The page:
For the next nine years, the Greeks attacked Troy, its neighboring cities, and countryside. But the well-fortified town, guarded by Prince Hector and other sons of the Trojan royal family, held out and won the war. Not accepting defeat, the Greeks built a giant wooden horse to hide small groups of warriors inside. Despite repeated warnings by both Laocoön and Cassandra not to take the horse into the city, the Trojan king let it in. At night the Greeks returned, and their hidden countrymen piled out of the horse. They opened the city gates and attacked each and every person who stood in their way. Troy was finally destroyed.
However, although there is no evidence of Achilles and Helen’s existence, most scholars agree that Troy itself was an actual city, and that the Trojan War did happen. Historian Eric Cline says: “The archaeological and textual evidence indicates that a Trojan War or wars took place and that Homer chose to write about one or more of them by making it into a great 10-year-long saga.” Furthermore, according to a popular history channel, “The archeological excavation layer known as Troy VIIa is dated to 1180 BC, and revealed skeletons and carbonized debris. This may be evidence of the destruction that happened during wartime and hence the story of the Trojan War comes to mind.”
3. Introduction of the Olympic Games (776 BC)
The ancient Olympic Games were primarily considered part of a religious festival which took place in honor of the father of the Greek gods and goddesses, Zeus. The celebration and the games were held in Olympia, a rural sanctuary in the western Peloponnese. The sanctuary’s name came from Mount Olympus which was the highest mountain on the Greek mainland, and was believed to be the home of the Greek gods and goddesses. The ancient Olympic Games began when, in 776 BC, Koroibos, a cook from the nearby city of Elis, won the stadion which was a 600-foot-long race.
Apparently beginning with just a single foot race, the program grew to include 23 contests; an Olympiad never features more than 20. Participation in most events was limited to male athletes, but the equestrian events did allow women to take part by entering their own horses in these competitions. Running, boxing, pankration, horse racing, wrestling, chariot racing, two stade races, a long jump, discus throw, and the javelin throw were some of the main events.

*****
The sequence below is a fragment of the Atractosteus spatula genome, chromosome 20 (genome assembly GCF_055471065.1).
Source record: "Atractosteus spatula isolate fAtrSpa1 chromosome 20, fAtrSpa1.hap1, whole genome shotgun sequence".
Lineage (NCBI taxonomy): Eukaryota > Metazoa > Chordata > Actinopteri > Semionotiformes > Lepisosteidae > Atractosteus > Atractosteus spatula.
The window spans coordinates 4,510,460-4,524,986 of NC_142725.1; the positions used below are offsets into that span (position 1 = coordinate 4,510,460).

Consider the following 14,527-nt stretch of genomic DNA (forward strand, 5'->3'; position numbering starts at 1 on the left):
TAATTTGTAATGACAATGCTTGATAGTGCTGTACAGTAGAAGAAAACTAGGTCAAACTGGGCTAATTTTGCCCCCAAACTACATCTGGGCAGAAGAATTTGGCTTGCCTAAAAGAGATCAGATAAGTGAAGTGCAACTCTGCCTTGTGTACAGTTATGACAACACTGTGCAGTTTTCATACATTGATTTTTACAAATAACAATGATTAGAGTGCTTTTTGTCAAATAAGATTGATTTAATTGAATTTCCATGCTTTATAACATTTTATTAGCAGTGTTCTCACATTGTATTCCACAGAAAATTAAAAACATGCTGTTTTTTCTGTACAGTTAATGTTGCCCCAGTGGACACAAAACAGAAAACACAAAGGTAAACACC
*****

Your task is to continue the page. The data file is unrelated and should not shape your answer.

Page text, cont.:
4. The Rise of the Greek Tyrants (650 BC)
The tyrants were oppressive rulers in Greece. They were influential opportunists who remained in power with the help of mercenary soldiers. The tyrants often emerged from the aristocracy, and the force of public dislike of them varied from place to place.
The most popular tyrannies were those founded by Orthagoras at Sicyon and Cypselus at Corinth in about 650 BC. The most famous tyrant of Asiatic Greece was Thrasybulus of Miletus. At Sicyon, Cleisthenes ruled from 600 to about 570 BC.
His exploitation made him the most successful of the Orthagorid tyrants. Cypselus’ son Periander’s reign in Cornith lasted for 40 years, and he was considered one of the most evil tyrants. He died soon after the Corinthian tyranny fell in the 580s BC.
Where Sparta ignored the establishment of tyranny, Peisistratus was able to establish tyranny in Athens during the mid-sixth century. Shortly after this, his son was expelled by King Cleomenes I of Sparta in 510 BC. This ended the age of tyranny, but the tyrants themselves lived on.